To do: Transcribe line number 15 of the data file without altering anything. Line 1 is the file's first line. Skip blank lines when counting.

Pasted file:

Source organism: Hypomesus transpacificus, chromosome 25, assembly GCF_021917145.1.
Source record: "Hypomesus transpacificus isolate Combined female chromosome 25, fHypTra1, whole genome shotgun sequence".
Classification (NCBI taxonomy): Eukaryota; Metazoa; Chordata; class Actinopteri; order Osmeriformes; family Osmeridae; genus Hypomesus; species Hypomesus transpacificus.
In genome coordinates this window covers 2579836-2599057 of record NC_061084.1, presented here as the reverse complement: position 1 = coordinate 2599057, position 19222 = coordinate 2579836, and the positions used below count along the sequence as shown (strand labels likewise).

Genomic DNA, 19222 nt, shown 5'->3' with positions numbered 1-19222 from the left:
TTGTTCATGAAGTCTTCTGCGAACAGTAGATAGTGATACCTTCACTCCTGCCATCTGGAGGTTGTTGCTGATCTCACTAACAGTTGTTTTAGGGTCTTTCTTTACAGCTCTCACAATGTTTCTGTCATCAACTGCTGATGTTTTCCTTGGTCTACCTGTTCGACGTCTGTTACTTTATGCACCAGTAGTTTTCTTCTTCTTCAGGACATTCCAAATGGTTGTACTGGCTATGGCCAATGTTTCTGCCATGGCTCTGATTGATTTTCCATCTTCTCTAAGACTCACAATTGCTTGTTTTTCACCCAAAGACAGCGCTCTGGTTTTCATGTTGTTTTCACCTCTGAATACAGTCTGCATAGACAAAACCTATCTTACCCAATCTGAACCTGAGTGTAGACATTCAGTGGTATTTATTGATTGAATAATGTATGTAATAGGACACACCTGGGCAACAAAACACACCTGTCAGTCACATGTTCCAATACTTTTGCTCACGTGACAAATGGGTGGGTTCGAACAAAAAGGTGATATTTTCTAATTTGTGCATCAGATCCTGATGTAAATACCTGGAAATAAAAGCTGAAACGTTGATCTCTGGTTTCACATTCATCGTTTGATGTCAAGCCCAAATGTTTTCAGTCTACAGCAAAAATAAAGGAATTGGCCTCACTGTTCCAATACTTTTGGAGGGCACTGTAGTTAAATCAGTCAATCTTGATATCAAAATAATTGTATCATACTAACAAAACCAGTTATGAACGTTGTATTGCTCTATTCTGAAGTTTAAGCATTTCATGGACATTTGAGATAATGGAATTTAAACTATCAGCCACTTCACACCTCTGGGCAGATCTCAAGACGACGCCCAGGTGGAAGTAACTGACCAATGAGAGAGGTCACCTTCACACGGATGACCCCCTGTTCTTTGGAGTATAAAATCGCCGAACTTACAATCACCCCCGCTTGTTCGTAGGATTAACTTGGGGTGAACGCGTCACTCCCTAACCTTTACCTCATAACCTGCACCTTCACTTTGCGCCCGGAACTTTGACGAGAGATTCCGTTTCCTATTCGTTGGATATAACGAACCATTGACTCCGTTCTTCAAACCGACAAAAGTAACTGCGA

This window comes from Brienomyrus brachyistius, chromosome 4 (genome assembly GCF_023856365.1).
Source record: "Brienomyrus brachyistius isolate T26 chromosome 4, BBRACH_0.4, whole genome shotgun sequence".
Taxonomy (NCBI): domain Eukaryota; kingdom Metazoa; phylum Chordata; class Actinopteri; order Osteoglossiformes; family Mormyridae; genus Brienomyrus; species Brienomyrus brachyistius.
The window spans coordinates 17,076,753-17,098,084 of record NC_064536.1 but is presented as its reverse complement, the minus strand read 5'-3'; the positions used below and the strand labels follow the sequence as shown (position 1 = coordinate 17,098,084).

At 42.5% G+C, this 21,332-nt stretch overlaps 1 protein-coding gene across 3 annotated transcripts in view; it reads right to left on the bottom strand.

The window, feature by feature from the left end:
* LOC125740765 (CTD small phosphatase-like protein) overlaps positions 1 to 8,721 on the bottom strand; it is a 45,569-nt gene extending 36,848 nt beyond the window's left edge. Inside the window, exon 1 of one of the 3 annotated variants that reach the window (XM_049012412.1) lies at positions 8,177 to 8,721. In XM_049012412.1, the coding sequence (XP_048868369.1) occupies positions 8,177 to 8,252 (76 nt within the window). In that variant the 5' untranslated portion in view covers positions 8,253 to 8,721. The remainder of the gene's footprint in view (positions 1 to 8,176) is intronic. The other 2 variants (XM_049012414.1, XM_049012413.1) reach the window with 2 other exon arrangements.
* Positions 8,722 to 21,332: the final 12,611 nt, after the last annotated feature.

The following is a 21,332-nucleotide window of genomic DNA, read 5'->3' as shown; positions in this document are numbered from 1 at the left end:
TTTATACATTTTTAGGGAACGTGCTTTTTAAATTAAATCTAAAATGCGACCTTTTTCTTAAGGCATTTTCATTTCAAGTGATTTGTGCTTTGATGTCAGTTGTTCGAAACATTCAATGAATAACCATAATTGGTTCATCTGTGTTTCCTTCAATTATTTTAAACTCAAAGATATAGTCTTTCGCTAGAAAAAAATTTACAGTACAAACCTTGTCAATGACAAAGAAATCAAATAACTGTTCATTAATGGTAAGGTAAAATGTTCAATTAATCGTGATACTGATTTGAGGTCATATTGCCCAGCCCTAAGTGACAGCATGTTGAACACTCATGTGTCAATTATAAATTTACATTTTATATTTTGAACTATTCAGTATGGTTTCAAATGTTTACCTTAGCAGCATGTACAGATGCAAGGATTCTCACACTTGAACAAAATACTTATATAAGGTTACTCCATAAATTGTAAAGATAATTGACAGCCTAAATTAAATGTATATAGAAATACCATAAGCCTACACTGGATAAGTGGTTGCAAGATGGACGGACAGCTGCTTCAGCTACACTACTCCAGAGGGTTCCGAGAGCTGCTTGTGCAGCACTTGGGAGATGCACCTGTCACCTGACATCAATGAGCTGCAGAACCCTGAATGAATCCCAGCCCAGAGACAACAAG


The following is a 21,332-nucleotide window of genomic DNA, read 5'->3' as shown; positions in this document are numbered from 1 at the left end: